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Sparks from the Friction of Terrain: Transport Animals, Borderlands, and the Territorial Imagination in China

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White, Thomas 


Representations of the friction of terrain play a significant role in the production of the territorial imagination in contemporary China. As infrastructure and its attendant promises are rolled out to once-remote corners of the nation, the state has sought to memorialize the heroic experience of the friction of terrain during the Chinese Revolution and the PRC’s subsequent projects of territorial incorporation in Inner Asia, before the proliferation of durable infrastructure. At the same time, even as the Chinese state deploys increasingly high-tech, disembodied means to police its borders, representations of charismatic transport animals used to patrol select sections of these borders have circulated in various media. This article argues that the mobility of animal bodies is deployed to produce a distinctive form of territorial imagination in China, one which foregrounds the friction of terrain at certain sites, and conjures up state fantasies of interspecies relations as/and interethnic friendship. While much recent scholarly literature focusses on the collocation of infrastructure and state power, this article calls for attention to the ways in which states can also mobilize representations of selected sites of roadlessness, and concomitant animal-based mobilities.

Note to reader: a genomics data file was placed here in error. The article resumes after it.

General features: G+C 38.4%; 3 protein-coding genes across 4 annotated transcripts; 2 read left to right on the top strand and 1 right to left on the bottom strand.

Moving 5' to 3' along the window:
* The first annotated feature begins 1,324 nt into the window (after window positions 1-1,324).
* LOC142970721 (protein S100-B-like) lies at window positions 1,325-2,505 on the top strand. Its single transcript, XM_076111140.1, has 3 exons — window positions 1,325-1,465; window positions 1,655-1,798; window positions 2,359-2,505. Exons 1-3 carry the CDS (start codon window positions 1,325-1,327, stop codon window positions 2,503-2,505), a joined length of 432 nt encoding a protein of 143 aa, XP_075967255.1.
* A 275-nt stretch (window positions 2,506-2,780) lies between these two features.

4406 Human Geography, 44 Human Society

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Environment and Planning D: Society and Space

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SAGE Publications
ESRC (ES/W005433/1)
ESRC research grant (ES/W005433/1)